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Digital Sales Within the Chemical Industry

As digitalization and flexible supply chains become increasingly important in the chemical industry, one way that companies are using technology to reach more customers is through online marketplaces. This trend was strengthened during the COVID-19 pandemic, when supply chain issues made finding the correct chemical for formulations challenging and adhesive and sealant manufacturers were forced to look for alternative materials for their formulations.

According to a report by McKinsey & Company, digital platforms within the chemical industry can help to address lack of transparency within a value chain as well as inefficiencies, such as product-supply planning and the execution of transactions. ASI asked Ali Amin-Javaheri, co-founder and CEO of Knowde, a digital customer experience platform that is designed for the ingredient, polymer, and chemical industries, to discuss digital sales strategies and what challenges companies might face as they move to digital marketplaces.

 

ASI: How has digitalization impacted the chemical industry?

Ali Amin-Javaheri: The industry is changing considerably, thanks to a generational shift on the buyer side. Today’s formulators, research and development professionals, and procurement teams are getting increasingly younger. This new generation of buyers is accustomed to doing everything online and is looking for a digital-first buying experience.

On the supplier side, chemical companies and distributors have relied on direct sales teams and trade shows for years, and this is where they have traditionally invested their resources. But in the current economic environment, companies are waking up to the need to find new ways to meet and engage customers where they are online. To do this, they must make better use of their websites and explore other digital options as well.

 

ASI: What should companies consider when implementing a digital sales strategy?

Amin-Javaheri: For chemists, formulators, and R&D professionals, access to information is critical. Yet a lot of product data is trapped in technical data sheets and brochures that do not live on the Internet. This information is not easy for customers to find or access. Internally, it’s difficult to use this information to feed enterprise resource planning (ERP) and customer relationship management (CRM) systems and give sales people the tools they need to be successful. Digitizing this content is the first step towards harmonizing internal systems and creating the amazing online experience that customers want.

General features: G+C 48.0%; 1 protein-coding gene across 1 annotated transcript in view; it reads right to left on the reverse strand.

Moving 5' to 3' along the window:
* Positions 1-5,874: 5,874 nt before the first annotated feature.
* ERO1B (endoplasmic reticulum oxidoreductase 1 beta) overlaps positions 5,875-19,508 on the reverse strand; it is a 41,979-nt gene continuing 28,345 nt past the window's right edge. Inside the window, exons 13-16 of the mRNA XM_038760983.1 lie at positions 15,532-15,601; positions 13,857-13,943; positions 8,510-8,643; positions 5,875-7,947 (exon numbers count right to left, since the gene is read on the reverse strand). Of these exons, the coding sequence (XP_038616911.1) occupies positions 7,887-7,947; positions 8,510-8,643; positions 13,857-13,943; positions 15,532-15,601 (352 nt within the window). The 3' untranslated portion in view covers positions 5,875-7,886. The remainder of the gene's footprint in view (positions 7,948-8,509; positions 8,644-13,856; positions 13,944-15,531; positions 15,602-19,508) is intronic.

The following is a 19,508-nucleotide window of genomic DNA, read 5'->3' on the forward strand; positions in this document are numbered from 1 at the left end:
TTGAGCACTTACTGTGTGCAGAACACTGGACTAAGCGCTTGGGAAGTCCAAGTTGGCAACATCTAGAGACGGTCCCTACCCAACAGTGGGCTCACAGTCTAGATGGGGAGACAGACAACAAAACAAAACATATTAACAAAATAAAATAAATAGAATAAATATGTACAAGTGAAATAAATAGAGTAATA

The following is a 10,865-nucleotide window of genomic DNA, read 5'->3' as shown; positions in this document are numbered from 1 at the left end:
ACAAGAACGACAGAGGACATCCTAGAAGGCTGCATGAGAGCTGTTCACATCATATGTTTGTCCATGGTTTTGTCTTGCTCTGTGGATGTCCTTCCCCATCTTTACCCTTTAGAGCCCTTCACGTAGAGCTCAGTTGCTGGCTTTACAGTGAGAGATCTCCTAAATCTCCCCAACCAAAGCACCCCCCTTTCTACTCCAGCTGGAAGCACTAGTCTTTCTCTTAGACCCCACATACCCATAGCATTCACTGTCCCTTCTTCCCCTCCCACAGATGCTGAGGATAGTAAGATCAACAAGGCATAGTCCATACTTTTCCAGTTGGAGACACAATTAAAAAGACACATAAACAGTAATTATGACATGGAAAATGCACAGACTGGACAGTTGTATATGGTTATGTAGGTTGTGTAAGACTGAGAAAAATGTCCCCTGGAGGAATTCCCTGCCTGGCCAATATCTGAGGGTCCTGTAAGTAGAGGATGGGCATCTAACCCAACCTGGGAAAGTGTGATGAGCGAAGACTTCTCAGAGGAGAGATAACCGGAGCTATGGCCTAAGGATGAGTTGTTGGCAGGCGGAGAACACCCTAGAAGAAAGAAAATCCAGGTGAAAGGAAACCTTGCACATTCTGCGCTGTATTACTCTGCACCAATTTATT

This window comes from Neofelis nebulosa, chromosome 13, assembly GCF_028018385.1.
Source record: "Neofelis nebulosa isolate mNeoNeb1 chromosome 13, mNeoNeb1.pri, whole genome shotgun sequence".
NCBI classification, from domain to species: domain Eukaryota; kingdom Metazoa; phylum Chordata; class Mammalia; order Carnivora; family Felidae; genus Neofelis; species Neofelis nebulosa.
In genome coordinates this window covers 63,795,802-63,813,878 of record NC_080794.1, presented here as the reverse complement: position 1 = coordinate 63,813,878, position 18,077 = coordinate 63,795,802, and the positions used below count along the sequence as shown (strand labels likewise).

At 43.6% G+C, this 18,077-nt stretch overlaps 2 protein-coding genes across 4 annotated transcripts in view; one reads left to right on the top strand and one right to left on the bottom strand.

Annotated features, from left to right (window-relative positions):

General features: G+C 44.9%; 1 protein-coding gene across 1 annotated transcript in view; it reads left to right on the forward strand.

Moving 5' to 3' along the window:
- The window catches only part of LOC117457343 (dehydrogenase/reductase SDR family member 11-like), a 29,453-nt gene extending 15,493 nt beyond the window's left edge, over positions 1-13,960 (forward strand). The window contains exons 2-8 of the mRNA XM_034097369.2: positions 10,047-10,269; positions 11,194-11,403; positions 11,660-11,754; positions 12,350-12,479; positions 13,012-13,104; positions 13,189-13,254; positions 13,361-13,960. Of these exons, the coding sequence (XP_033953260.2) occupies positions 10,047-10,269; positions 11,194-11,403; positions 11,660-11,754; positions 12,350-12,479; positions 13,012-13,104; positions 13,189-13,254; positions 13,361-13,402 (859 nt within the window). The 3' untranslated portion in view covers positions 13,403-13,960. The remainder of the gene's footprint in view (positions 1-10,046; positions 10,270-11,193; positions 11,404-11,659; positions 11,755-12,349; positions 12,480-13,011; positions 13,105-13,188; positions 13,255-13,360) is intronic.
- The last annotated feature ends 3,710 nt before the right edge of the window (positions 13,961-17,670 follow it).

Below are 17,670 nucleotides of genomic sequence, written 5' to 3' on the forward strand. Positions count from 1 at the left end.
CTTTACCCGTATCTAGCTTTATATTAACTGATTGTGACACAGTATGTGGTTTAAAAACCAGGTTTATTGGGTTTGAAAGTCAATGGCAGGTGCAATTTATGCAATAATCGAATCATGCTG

ASI: What are the challenges companies face as they move to a digital marketplace?

Amin-Javaheri: It’s hard to build digital technology in the chemical industry, or else everyone would have done it already. It requires a major capital investment, plus knowledge and resources that chemical companies don’t have. Marketplaces enable companies to accelerate digital transformation and drive business growth. But suppliers have to understand that marketplaces don’t replace direct sales or distributors; they’re an additional channel for doing business.

Also, while a marketplace can connect suppliers to buyers from a first encounter through the completion of a transaction, there’s a human component to consider. Buyers want to connect to sellers, ask questions, and build relationships, so suppliers have to provide customer service and technical support as well.

 

ASI: Where do you think the most significant impacts of digitalization will be within the chemical industry in the future?

Amin-Javaheri: The biggest applications for digital technology are product discovery, customer engagement, and e-commerce. Enabling chemists, formulators, and R&D professionals to search for what they need quickly and easily, and have access to technical information will help speed up the development process and help companies get products to market faster. For procurement professionals, the key benefit is that digital technology simplifies the process of sourcing materials and helps them avoid the pain points that have been associated with the buying process for decades.

 

ASI: Transparency is becoming more and more important in the chemical space. How are digital chemical marketplaces helping companies be more transparent?

Amin-Javaheri: A marketplace enables users to look for products using multiple criteria and search terms. If users are looking for specific data that is not provided for a particular product by a supplier, they can contact technical experts to request more information. The advantage of a marketplace is that they can do this for multiple suppliers in one place, rather than trying to obtain this information from multiple websites, and compare the data that they need.

 

ASI: Can digital sales help innovation in the adhesives and sealants industry, and if so, how?

Amin-Javaheri: The process of finding, researching, testing, and getting raw materials approved has traditionally been time-consuming, complex, and frustrating. As we’ve pointed out, the majority of product information is hidden in documents, behind firewalls, outdated, or simply not available online. From company to company, the data is not standardized. Digitalization solves a lot of these problems. It makes a supplier’s website more user-friendly, and in the case of a marketplace, it can eliminate the need to search through multiple vendor websites. Users can find what they need quickly and easily, and have access to technical information and product documents from many suppliers.

 

Additional information about Knowde can be found at www.knowde.com.

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